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Pan et al 17 have been the ?rst to synthesize ZIF-8 via an aqueous route at room temperature, a Zn2+: MeIM molar ratio of 1:70, requiring a large excess of MeIM. To decrease the extra amount of linker needed, auxiliary deprotonation agents, such as triethylamine (TEA) can be used initiate the formation of ZIF-8 18. Zhou et al. synthesized ZIF-8, ZIF-67 and Zn/Co-ZIF at room temperature using the metal solution of (Zn(NO3)2.6H2O or Co(NO3)2.6H2O in methanol) with the solution of 2-methylimidazolate in methanol. Results showed that all samples consist of nano-sized crystals with a rhombic dodecahedron shape with a complete white powder (ZIF-8), light purple coloured powder (Zn/Co-ZIF) and intense purple powder (ZIF-67) 19. Sun et al. used a reverse micro-emulsion method to synthesize the ZIF-8 and ZIF-67 nanoparticles at room temperature with a mean particle size less than 5 nm. The particles showed much larger surface areas and micropores volume 4. Tanaka et al. showed that the particle diameter of ZIF-8 is inversely proportional to the MeIm/Zn ratio in aqueous solutions at room temperature (Table 1.1). By increasing the concentration of the linker (2-methylimidazole), the nucleation rate increases, leading to smaller particles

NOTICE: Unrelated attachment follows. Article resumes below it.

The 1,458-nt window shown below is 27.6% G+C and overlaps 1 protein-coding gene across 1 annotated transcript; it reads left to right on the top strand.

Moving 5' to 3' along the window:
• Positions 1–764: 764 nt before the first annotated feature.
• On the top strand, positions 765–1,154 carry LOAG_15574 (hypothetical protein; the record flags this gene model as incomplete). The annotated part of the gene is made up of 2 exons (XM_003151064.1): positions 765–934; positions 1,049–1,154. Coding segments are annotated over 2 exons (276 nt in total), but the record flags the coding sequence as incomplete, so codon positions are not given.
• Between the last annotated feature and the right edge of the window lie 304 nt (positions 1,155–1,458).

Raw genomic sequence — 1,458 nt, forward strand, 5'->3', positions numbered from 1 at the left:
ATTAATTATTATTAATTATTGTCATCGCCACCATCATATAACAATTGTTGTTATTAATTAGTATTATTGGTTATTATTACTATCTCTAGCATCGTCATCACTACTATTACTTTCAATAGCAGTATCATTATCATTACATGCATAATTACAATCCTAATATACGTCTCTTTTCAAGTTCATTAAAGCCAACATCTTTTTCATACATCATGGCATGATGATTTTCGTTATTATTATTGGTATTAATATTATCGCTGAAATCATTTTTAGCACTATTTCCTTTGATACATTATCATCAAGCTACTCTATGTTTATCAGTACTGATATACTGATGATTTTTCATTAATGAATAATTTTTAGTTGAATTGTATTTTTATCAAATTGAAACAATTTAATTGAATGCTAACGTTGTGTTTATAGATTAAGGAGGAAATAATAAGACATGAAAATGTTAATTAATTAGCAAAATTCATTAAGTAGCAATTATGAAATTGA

Tsai et al. showed that the size of ZIF-8 nanoparticles can be controlled by temperature during an isothermal benchtop reaction in methanol. As the temperature was increased from -15 to 60 °C, the average particle sizes decreased from 78 to 26 nm 21. Pan et al. successfully controlled the particle size of ZIF-8 particles utilizing surfactants as capping agents during synthesis. By increasing the wt % of surfactant cetyltrimethylammonium bromide (CTAB) from 0.0025 to 0.025, a decrease in particle size from 4000 nm to 110 nm was observed 17. In this study a combination of these techniques were used in order to synthesize nZIF-8 and nZIF-67 with a narrow size distribution and an average particle size of ~50 nm. Postsynthetic modification (PSM) is a powerful synthetic approach to tuning materials for specific application. It can be done by exchange of the metal ions or ligands as well as anchoring ligands to the linker, without changing the structure of the material 22. PSM is performed by incorporation of a functionality group on the organic linkers or by changing the metal-ions. In some cases the direct synthesis of MOFs with desired functionality is hard to perform. This strategy is very necessary in development and enhancement of several hybrid solids. In many situations the direct synthesis of a MOFs with the desired functionality is challenging to perform 23. This can be due to low solubility and stability, or the geometry of the metal ion and linkers preventing the formation of the expected topology 24. Postsynthetic modification (PSM) is helps in designing the desired MOFs for one-of-a-kind applications. Post-synthetic exchange (PSE) is an approach of exchanging metal ions and/or the linkers in MOFs. This method may be used to alter MOFs under moderate conditions 25. PSE may be performed in two ways as shown in Fig. 3. It can either be a reaction of two solids exchanging their linkers/metal ions or a reaction between a solid and a solution of the linkers or metal ions